Sumatran rhino loses pregnancy: conservationists saddened but remain resolute

Jeremy Hance
March 31, 2010

Rhino conservationists' hopes were dampened today by news that Ratu, a female Sumatran rhino, had lost her pregnancy. Just months after the announcement of the pregnancy—the first at Indonesia’s Sumatran Rhino Sanctuary in Way Kambas National Park—Ratu lost the embryo. Still, say conservationists, the very fact that Ratu became pregnant at all should keep hope alive for the beleaguered species.

"This is not unusual for a rhino’s first pregnancy," explains Dr. Susie Ellis, executive director of the International Rhino Foundation (IRF). "While we are saddened by this loss, the fact that we achieved a pregnancy confirms that our work with the Sumatran rhino breeding program is progressing. Ratu and Andalas [the father] are healthy and have produced one pregnancy, so we are optimistic that success will soon be achieved."

A Bornean rhino, a subspecies of the Sumatran rhino, in captivity in Borneo. Photo by: Jeremy Hance.
Sumatran rhinos are considered one of the world's most threatened mammals. Vast deforestation in Malaysia and Indonesia—still ongoing—as well as targeting by poachers, has caused the Sumatran rhino to vanish entirely from much of their former range and hang-on by a thread in others. Today, it is estimated that only 200 Sumatran rhinos survive in the wild with 10 individuals in captivity.

In addition, Sumatran rhinos are notoriously difficult to breed successfully in captivity. Last year, Emi, the world's only Sumatran rhino to successfully give birth in over a century died at the Cincinnati Zoo in the US. Emi, herself, had five failed pregnancies before she gave birth to Andalas, who was transported to Indonesia to breed with Ratu and other females. Indonesia's Sumatran Rhino Sanctuary hopes it can use the expertise learned by Emi's eventual successes to be the next to produce Sumatran rhino offspring.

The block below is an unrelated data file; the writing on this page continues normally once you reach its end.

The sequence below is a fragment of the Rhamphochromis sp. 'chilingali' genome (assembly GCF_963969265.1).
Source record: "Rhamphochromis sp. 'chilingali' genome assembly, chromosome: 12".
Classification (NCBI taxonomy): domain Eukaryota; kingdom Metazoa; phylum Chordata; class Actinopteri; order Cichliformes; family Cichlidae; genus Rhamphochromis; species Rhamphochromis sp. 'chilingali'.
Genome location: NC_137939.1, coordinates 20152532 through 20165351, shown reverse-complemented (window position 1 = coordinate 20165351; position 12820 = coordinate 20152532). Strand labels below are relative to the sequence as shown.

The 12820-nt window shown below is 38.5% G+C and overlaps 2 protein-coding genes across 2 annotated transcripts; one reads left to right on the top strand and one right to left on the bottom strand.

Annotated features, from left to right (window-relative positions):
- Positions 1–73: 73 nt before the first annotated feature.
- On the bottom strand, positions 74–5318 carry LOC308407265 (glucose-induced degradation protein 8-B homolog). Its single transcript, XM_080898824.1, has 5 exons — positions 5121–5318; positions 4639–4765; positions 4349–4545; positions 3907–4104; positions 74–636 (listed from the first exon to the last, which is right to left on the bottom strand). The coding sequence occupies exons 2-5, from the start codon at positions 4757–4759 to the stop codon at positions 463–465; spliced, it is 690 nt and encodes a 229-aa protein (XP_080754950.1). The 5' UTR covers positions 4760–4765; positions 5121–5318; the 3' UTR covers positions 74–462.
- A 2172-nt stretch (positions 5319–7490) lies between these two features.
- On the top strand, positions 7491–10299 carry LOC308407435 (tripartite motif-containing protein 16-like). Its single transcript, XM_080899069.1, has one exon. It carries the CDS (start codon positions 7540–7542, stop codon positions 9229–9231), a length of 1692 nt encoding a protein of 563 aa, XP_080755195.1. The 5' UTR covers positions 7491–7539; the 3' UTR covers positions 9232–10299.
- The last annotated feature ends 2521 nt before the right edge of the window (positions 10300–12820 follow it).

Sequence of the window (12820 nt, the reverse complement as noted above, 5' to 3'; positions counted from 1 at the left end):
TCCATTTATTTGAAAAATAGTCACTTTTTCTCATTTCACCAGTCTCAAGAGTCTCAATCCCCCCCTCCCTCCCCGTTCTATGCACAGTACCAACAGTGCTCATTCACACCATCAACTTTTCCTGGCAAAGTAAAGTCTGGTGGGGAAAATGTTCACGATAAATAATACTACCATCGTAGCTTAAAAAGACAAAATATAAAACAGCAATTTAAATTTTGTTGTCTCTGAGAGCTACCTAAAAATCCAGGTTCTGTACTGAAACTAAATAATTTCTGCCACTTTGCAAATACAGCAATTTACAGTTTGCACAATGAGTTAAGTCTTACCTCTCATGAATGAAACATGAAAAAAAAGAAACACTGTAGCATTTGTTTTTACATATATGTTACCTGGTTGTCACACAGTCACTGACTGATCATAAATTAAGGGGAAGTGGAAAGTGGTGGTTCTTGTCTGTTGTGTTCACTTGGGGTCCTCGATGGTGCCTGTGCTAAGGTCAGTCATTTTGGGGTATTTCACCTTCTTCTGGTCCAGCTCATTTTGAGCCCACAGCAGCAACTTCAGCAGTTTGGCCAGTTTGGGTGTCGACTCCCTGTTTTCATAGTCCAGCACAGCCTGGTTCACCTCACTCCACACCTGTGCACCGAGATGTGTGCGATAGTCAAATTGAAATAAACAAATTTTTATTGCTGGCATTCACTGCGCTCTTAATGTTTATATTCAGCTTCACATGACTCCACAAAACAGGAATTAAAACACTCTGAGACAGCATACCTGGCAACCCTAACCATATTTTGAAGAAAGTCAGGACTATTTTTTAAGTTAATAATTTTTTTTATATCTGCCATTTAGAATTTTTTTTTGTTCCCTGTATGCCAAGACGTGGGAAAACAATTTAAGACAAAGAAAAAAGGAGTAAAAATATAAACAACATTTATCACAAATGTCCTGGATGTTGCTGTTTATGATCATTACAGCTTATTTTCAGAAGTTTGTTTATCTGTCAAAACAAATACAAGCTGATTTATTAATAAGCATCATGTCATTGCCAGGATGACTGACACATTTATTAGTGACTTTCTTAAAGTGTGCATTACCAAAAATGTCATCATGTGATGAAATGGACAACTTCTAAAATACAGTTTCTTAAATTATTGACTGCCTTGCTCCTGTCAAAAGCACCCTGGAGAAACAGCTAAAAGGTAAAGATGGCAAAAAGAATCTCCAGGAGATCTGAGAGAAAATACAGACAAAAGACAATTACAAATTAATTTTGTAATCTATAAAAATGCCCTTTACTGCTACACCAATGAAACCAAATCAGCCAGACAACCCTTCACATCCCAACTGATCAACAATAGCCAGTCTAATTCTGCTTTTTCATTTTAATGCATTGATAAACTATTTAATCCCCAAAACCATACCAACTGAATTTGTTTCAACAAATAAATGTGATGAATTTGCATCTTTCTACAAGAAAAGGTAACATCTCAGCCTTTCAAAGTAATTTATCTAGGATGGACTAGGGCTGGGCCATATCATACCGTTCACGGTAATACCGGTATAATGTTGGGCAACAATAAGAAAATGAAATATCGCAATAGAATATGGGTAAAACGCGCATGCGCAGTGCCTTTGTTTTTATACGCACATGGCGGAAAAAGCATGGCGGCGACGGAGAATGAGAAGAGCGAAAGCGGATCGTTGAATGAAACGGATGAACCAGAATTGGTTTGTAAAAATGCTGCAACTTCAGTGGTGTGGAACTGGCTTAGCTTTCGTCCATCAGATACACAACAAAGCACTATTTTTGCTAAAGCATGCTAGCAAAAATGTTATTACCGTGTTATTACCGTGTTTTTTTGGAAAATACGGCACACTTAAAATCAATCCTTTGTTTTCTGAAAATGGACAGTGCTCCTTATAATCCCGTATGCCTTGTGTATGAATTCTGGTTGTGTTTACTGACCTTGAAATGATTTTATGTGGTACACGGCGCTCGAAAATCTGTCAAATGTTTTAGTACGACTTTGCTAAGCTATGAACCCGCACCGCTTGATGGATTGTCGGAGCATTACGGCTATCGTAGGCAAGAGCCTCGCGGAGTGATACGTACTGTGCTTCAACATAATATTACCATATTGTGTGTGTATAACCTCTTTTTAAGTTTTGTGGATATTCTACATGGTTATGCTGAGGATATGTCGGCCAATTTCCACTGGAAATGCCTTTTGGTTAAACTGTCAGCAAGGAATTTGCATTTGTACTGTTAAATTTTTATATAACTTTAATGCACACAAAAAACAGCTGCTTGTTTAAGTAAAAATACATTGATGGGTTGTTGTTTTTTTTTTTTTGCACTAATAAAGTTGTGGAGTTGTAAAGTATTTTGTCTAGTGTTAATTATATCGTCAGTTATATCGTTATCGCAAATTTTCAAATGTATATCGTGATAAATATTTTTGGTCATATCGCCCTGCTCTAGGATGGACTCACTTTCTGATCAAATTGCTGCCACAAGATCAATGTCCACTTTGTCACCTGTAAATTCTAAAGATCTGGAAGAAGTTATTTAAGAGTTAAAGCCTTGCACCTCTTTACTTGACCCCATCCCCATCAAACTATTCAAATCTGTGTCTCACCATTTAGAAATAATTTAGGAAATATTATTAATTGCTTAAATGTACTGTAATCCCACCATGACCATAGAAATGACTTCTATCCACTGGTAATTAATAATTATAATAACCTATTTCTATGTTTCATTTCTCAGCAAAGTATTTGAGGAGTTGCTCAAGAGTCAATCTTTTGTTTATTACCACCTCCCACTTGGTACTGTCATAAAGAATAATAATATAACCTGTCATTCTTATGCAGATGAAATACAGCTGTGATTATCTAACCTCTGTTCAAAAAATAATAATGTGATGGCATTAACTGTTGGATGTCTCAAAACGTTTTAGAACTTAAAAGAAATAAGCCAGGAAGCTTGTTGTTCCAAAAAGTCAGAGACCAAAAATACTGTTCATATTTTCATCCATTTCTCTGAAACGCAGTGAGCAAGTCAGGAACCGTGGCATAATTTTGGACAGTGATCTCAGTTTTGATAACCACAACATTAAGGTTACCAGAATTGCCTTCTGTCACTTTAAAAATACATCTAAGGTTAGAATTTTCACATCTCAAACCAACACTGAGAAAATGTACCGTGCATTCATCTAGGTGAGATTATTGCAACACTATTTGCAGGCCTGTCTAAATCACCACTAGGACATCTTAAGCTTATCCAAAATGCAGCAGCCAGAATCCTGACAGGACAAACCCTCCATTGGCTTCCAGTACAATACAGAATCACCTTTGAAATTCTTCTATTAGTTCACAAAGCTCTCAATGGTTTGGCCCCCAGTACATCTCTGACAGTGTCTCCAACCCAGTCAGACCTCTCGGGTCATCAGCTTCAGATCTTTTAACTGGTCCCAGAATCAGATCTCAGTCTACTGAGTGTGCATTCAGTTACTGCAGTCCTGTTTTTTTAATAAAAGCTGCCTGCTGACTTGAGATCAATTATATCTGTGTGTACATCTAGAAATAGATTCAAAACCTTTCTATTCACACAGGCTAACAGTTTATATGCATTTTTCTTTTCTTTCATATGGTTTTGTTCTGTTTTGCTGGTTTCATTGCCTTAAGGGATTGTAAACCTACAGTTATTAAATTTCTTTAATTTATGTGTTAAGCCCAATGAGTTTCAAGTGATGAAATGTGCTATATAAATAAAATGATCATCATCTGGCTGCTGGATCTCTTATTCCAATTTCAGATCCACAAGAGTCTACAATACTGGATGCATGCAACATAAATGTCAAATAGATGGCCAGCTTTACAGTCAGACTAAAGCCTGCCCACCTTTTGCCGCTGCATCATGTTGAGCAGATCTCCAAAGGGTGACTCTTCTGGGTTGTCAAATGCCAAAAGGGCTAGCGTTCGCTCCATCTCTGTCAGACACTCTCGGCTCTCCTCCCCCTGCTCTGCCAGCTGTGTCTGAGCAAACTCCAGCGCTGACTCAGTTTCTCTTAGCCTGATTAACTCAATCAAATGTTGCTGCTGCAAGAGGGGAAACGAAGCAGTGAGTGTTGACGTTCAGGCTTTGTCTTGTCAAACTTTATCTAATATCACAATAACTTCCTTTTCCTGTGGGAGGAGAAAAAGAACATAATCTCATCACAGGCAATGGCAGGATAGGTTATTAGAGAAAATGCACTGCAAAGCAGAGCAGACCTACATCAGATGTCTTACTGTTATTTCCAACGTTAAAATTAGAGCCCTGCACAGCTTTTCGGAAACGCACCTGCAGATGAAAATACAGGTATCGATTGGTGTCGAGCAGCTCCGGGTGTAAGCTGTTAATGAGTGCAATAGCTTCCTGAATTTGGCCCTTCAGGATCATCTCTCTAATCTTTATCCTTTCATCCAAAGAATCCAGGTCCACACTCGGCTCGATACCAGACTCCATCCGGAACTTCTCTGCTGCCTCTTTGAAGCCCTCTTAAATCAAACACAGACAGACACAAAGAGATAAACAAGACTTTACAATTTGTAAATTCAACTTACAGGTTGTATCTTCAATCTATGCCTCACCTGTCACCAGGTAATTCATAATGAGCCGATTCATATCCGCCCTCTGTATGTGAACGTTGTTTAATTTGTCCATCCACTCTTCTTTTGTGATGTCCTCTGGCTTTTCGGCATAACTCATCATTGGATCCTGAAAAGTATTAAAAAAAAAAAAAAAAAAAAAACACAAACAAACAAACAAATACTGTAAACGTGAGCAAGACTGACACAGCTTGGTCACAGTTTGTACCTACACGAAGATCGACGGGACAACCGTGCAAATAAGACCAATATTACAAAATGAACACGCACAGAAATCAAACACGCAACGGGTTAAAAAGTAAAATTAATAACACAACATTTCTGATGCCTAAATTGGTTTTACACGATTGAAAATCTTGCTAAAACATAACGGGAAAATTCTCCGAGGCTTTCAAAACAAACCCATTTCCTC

"Our staff is disappointed, but the fact that we did achieve a pregnancy reconfirms our commitment to helping Ratu and Andalas succeed," said Dr. Dedi Candra, the sanctuary’s animal collection coordinator. "We continue to learn more about the Sumatran rhino’s breeding and gestation habits, which will help us manage Ratu’s next pregnancy."

The last surviving member of the genus Dicerorhinus, Sumatran rhinos are distinguished by being the world’s smallest rhino and the only one to be nearly covered in a coat of reddish-brown hair. The species is also thought to be the most closely-related living relatives to the wooly rhinoceros, which roamed Europe and Russia until 10,000 years ago.

"Saving this species is a balancing act. We must care for the wild population and also try to breed as many animals as possible in captivity in order to save it," says Ellis, who notes that no Sumatran rhino has been poached in five years due at least in part to stepping up protection of these vanishing jungle behemoths.

Video of Emi's third and final infant soon after birth.

Related articles

Pregnancy gives new hope for rhino on-the-brink of extinction

(02/18/2010) Though they grew up world's apart, Sumatran rhinos Ratu and Andalas have given conservationists new-found hope for saving the embattled species. The rhino couple is expecting, according to the Sumatran Rhino Sanctuary at Way Kambas, Indonesia. One of the world's most endangered big mammals, Sumatran rhinos are unique due to their hairy bodies and small size (at least compared to other rhinos). The last surviving members of the genus Dicerorhinus, only 200 Sumatran rhinos are estimated to survive in the wild. Ratu's pregnancy holds special significance for a number of reasons. It is the first pregnancy at the Sumatran Rhino Sanctuary; it will be both Ratu's and Andalas' first calf; it is also the first pregnancy in captivity since Andalas' mother Emi—the only Sumatran rhino to successfully give birth in captivity for 112 years—passed away last fall.

Face-to-face with what may be the last of the world's smallest rhino, the Bornean rhinoceros

(12/01/2009) Nothing can really prepare a person for coming face-to-face with what may be the last of a species. I had known for a week that I would be fortunate enough to meet Tam. I'd heard stories of his gentle demeanor, discussed his current situation with experts, and read everything I could find about this surprising individual. But still, walking up to the pen where Tam stood contentedly pulling leaves from the hands of a local ranger, hearing him snort and whistle, watching as he rattled the bars with his blunted horn, I felt like I was walking into a place I wasn't meant to be. As though I was treading on his, Tam's space: entering into a cool deep forest where mud wallows and shadows still linger. This was Tam's world; or at least it should be.

World’s only Sumatran rhino to give birth in captivity dies at Cincinnati Zoo

(09/10/2009) Emi, the world’s only Sumatran rhino to give birth in captivity, died on Saturday at the Cincinnati zoo. She successfully gave birth to three offspring, one of which has been released back into the wild in Indonesia.

Jeremy Hance
mongabay.com (March 31, 2010).

Sumatran rhino loses pregnancy: conservationists saddened but remain resolute.